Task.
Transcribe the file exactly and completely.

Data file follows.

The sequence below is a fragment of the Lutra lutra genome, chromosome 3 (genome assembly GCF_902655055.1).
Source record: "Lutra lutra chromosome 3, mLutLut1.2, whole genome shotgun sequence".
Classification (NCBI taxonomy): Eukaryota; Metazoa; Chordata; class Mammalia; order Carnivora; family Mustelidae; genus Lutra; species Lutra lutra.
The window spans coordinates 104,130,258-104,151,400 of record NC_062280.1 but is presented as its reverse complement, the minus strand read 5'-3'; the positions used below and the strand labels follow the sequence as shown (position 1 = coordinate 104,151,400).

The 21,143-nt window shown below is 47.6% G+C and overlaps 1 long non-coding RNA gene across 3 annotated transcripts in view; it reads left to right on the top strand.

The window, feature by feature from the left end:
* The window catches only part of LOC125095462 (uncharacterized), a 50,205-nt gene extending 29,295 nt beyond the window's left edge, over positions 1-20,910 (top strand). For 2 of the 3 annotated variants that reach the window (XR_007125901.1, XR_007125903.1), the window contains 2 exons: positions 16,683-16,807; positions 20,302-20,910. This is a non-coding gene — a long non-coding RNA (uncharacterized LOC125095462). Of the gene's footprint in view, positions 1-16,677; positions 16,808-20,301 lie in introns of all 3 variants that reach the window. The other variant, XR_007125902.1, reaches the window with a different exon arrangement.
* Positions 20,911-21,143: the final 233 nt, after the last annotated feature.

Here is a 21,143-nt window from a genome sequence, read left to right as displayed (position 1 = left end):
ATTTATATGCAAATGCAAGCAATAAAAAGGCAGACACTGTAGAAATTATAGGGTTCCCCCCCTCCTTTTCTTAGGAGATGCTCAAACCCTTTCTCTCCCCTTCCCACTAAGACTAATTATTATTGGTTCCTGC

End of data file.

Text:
The sequence below is a fragment of the Lutra lutra genome, chromosome 3 (genome assembly GCF_902655055.1).
Source record: "Lutra lutra chromosome 3, mLutLut1.2, whole genome shotgun sequence".
Classification (NCBI taxonomy): Eukaryota; Metazoa; Chordata; class Mammalia; order Carnivora; family Mustelidae; genus Lutra; species Lutra lutra.
The window spans coordinates 104,130,258-104,151,400 of record NC_062280.1 but is presented as its reverse complement, the minus strand read 5'-3'; the positions used below and the strand labels follow the sequence as shown (position 1 = coordinate 104,151,400).

The 21,143-nt window shown below is 47.6% G+C and overlaps 1 long non-coding RNA gene across 3 annotated transcripts in view; it reads left to right on the top strand.

The window, feature by feature from the left end:
* The window catches only part of LOC125095462 (uncharacterized), a 50,205-nt gene extending 29,295 nt beyond the window's left edge, over positions 1-20,910 (top strand). For 2 of the 3 annotated variants that reach the window (XR_007125901.1, XR_007125903.1), the window contains 2 exons: positions 16,683-16,807; positions 20,302-20,910. This is a non-coding gene — a long non-coding RNA (uncharacterized LOC125095462). Of the gene's footprint in view, positions 1-16,677; positions 16,808-20,301 lie in introns of all 3 variants that reach the window. The other variant, XR_007125902.1, reaches the window with a different exon arrangement.
* Positions 20,911-21,143: the final 233 nt, after the last annotated feature.

Here is a 21,143-nt window from a genome sequence, read left to right as displayed (position 1 = left end):
ATTTATATGCAAATGCAAGCAATAAAAAGGCAGACACTGTAGAAATTATAGGGTTCCCCCCCTCCTTTTCTTAGGAGATGCTCAAACCCTTTCTCTCCCCTTCCCACTAAGACTAATTATTATTGGTTCCTGC